When we were children, we were told that “please” and “thank you” were “magic words.” Indeed, they are. These days it seems like there is a palpable decline in what used to be common activity as it relates to socially appropriate behavior. And now, more than ever, expressing gratitude can go a long way towards helping someone feel happier.
There is actually science that clearly supports both how we as a culture tend to undervalue the importance of demonstrating gratitude as well as how it positively affects the recipient. And that is unfortunate because we know that the expression of gratitude improves the well-being of both the expresser as well as the recipient. So, if expressions of gratitude are such powerful tonics, why don’t we do more of them?
It’s a great question and it was recently explored by researchers at The University of Chicago. In their study, the researchers conducted experiments in which participants wrote gratitude letters and then predicted how the recipients of these letters would feel. In the abstract of the study, the authors indicated:
Expressers significantly underestimated how surprised recipients would be about why expressers were grateful, overestimated how awkward recipients would feel, and underestimated how positive recipients would feel. Expected awkwardness and mood were both correlated with participants’ willingness to express gratitude. Wise decisions are guided by an accurate assessment of the expected value of action. Underestimating the value of prosocial actions, such as expressing gratitude, may keep people from engaging in behavior that would maximize their own—and others’—well-being.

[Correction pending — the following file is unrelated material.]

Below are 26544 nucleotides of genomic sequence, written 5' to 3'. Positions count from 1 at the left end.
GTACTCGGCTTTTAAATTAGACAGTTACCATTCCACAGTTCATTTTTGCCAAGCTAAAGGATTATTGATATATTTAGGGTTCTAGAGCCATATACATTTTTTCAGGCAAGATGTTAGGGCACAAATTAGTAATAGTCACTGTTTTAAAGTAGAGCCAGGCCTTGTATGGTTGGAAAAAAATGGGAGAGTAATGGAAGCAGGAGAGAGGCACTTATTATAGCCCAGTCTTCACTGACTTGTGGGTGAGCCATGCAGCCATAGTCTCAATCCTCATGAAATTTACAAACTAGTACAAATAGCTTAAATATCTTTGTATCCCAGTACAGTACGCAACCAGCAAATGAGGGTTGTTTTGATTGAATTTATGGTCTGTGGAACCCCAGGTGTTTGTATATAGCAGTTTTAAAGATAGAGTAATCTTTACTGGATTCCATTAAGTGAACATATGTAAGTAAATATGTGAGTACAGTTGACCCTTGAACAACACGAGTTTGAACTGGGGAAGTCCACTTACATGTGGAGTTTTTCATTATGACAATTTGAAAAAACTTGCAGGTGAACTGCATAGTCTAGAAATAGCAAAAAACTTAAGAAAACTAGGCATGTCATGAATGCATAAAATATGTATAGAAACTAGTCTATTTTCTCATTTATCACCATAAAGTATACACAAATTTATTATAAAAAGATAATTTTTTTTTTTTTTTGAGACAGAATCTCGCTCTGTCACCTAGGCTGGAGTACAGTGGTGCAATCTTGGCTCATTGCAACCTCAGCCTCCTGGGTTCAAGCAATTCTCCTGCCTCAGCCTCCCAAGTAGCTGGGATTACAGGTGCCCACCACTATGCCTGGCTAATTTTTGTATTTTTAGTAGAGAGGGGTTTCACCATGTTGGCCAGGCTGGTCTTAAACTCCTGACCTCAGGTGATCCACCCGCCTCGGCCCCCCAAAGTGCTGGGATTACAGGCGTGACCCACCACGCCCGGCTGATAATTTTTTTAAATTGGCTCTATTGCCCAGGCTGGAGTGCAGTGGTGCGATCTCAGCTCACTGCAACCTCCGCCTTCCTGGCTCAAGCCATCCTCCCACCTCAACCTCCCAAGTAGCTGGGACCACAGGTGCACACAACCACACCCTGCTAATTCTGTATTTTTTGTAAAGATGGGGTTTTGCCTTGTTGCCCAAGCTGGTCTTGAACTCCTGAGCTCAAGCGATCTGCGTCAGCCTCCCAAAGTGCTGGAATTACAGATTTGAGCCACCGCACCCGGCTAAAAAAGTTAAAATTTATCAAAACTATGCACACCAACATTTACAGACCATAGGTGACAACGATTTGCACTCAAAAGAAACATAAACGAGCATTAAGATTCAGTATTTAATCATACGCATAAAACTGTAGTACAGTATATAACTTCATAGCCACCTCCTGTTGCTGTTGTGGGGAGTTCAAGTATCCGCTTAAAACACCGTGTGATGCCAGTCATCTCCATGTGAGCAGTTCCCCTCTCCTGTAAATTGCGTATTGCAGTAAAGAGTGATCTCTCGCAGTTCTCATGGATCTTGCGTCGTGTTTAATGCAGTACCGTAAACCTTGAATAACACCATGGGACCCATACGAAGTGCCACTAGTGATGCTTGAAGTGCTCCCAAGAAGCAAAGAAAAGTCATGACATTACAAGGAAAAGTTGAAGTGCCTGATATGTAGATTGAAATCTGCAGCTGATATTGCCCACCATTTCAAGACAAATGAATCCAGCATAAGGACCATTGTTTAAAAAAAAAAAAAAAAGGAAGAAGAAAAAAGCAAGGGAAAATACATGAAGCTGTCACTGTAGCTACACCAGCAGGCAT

Essentially, what the research showed is that we generally tend to underestimate the powerful impact that expressing gratitude has on another person. And at the same time, we may be reluctant to do so because we erroneously believe that the recipient of our gratitude expression will feel awkward when receiving our message.
It is a very helpful practice to pause each day and think about various things for which we are grateful. Many people find it helpful to keep a “gratitude journal” as a way of enhancing this behavior. But beyond just personally recognizing our gratitude, its outward expression, directed to a recipient, be they an individual or group, brings a benefit to them in terms of well-being. And this is a nice way of returning the favor.